Games like Hatris are like purple space dolphins.
And they totally exist.
Sure Tetris is a good game. A great game, even. But it’ll never be as great as a good hat and that’s the sad truth. Luckily, someone once made Hatris and finally all the class and style of a hat and the stacking bliss that is an epic game of Tetris were merged together into one fant-HAT-stic creation, to say the least.
You can find the game on the good old NES, Game Boy, the Arcade even but, really, this is the kind of game you should really be playing on your TurboGrafx-16. For no particular reason other than to be able to ask the near-rhetorical question “You ever play Hatris on the TurboGrafx-16?”
In fact, I would suggest getting a Tetris or Tetris-esque game on every platform, just for the heck of it. This would include Welltris on the Amiga, of course.
On that note, let’s get back to Hatris.
The startup screen may look like a cheap last-minute attempt to make a League Of Extraordinary Gentlemen game somehow but the level select screen already suggests a castle setting, like Tetris but slightly less obviously Russian I guess.
So the game itself, if I’m honest, isn’t really like Tetris at all.
Well… it is and it isn’t.
Oh sure some items scroll down, you can rearrange them and stack everything up in rows but, first of all: you’re stacking hats. Second of all: the hats stack up on on top of each other vertically, not in line. There are no funny shapes for you to deal with as the hats show up in twos and there’s sadly no catchy tune for you to rock out to as you play the game. The music in Hatris is fine, don’t get me wrong, it just doesn’t have that iconic “oomph” you expect from something Tetris-related.
You get a small selection of hats to play with at first including a Riddler-style green bowler, what I can only describe as an origami paper boat on fire and whatever the band Devo was wearing back in the 80’s.
Stacks of five identical hats make the whole bunch disappear (which gives you points) but the trick comes when you are forced to sacrifice a stack that makes sense to place some random other hat you couldn’t stack anywhere else. In further levels, you’ll find yourself cursing the taller hats and making many bad split-second decisions.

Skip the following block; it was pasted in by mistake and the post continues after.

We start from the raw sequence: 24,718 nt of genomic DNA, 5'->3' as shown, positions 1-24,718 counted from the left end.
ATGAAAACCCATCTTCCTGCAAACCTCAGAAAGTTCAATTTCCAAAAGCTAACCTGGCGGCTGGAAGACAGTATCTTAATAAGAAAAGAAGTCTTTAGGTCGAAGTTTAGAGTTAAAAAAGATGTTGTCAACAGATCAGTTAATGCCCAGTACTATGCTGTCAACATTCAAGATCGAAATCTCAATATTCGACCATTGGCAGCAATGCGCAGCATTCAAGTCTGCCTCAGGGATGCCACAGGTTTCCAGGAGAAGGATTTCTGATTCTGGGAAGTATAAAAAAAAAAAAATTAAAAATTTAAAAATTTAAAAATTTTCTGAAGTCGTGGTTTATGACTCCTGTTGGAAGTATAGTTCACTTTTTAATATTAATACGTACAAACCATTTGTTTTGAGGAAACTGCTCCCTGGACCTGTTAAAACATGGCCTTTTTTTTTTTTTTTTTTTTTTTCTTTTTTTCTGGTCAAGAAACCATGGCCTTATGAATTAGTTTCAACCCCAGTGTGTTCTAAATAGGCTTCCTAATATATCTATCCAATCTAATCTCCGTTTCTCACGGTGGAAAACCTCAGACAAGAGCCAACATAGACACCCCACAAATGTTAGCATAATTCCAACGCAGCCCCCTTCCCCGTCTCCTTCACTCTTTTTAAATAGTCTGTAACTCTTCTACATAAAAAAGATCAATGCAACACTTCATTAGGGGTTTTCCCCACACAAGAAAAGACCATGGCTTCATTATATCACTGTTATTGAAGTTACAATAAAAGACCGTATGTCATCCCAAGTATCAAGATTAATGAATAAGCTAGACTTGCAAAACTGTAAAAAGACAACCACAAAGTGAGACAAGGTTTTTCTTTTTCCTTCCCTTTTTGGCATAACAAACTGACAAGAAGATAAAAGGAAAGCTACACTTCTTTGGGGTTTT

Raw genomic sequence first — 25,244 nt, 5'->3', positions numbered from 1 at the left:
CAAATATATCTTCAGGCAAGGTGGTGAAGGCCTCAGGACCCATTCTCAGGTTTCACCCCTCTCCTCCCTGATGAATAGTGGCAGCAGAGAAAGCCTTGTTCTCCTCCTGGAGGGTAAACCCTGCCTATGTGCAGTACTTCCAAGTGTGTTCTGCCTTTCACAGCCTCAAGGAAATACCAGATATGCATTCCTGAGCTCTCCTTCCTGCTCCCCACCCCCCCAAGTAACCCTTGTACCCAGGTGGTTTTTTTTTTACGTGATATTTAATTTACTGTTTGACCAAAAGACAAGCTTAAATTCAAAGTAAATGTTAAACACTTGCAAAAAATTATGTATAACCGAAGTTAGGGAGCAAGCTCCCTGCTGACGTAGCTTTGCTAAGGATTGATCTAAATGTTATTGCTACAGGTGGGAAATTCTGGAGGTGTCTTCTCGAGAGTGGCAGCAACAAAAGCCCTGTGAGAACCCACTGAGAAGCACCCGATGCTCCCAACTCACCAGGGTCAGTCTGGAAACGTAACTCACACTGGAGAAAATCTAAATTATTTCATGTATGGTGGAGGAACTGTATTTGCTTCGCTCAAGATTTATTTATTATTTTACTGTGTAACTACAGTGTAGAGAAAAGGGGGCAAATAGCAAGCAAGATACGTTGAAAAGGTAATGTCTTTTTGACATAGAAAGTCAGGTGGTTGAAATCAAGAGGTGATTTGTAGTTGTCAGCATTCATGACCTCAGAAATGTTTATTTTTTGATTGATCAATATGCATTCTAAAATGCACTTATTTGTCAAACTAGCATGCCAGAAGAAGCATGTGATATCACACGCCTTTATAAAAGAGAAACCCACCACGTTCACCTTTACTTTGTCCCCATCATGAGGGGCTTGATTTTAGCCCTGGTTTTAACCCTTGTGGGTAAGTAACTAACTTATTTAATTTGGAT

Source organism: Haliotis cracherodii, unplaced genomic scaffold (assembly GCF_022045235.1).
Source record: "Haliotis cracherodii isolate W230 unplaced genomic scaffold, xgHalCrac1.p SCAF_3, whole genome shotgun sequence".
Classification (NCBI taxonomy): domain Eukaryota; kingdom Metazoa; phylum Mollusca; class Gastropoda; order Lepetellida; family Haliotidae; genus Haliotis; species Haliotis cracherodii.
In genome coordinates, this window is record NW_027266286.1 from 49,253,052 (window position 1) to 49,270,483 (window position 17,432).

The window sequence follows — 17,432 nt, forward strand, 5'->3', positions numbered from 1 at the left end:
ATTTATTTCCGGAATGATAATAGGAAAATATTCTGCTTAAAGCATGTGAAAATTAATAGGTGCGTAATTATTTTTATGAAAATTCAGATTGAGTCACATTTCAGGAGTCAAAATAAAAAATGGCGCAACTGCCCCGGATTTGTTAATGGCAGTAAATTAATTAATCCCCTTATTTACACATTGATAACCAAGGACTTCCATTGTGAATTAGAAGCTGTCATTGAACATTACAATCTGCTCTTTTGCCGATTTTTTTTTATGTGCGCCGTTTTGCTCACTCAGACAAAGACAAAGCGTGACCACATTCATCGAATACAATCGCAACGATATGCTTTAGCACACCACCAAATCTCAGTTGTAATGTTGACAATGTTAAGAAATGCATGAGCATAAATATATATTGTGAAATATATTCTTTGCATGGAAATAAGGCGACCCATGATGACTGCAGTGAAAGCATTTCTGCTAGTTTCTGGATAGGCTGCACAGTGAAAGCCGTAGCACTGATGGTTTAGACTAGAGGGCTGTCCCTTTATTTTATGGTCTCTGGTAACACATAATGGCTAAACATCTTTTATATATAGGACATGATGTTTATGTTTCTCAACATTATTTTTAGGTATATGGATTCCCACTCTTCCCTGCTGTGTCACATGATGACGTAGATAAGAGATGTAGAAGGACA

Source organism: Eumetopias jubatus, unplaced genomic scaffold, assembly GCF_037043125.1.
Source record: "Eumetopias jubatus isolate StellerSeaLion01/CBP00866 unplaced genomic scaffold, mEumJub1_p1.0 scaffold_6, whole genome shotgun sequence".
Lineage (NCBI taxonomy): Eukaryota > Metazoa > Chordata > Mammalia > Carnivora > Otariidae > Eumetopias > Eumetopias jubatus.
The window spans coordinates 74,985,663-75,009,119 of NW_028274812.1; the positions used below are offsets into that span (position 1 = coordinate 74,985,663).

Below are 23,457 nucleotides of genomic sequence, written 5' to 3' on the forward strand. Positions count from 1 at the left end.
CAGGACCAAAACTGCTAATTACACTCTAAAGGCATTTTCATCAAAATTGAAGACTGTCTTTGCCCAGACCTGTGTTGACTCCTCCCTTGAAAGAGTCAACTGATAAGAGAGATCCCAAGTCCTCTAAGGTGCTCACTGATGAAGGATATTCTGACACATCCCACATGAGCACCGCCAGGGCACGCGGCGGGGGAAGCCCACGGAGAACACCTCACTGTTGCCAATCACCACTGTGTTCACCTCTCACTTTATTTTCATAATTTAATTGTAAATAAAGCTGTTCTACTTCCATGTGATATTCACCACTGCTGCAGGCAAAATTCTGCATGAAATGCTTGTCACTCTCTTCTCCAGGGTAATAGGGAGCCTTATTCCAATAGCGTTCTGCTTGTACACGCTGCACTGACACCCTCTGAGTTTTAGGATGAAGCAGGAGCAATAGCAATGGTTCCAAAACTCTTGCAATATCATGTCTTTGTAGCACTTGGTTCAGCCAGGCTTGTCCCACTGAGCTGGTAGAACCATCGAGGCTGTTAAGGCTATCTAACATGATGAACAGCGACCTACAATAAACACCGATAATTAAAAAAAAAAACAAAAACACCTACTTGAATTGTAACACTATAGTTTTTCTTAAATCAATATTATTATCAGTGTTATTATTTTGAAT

Luckily, there are fireballs.
And yes, before you even think of trying it, you shouldn’t land them directly on a dude’s head.
They don’t like it.
I just have one question before I proceed with the review, though.
HOW IS A FIREBALL A HAT?!
I await your logical responses in the comments section so put on your thinking hats.
There are actually different types of fireballs including the orange flames which burn off one hat or a stack of identical hats and the blue flames which destroy all the hats on someone’s head.
Blue flames are super awesome.
The completely useless character faces at the bottom of the screen change throughout and some new hats are soon thrown into the mix. Purposely tall ones usually, just to mess with your beautifully over-the-top hat-stacking.
Admittedly, a big part of the fun lies in seeing the silly stacks get dangerously close to that fatal red line at the top of the screen.
It can get pretty messy surprisingly fast so never underestimate the power of the hat! The game lures you into a false sense of security by letting you stack up your hats slowly and carelessly before “piling on” the challenges and soon leaving you covered in hats of all shapes and sizes.
Buried under a sea of hats.
A HAT-lantic Ocean, if you will.
Ultimately, as stupid of an idea as Hatris may be, it is still a fun, addictive puzzle game and, against all odds, I do definitely recommend it. It’s not quite as effortlessly genius as the original Tetris, granted, but it presents a challenge that’s unique enough that it feels like you’re playing something completely different.
Something… poetically different almost.
Yup, I’m definitely feeling a poem coming on, right now.
“Roses are red.
Dolphins are purple.
I’m stacking hats.
And so should you.”
Enjoy Hatris, folks.
T-HAT’s one good game.
(3rd and last hat pun, promise)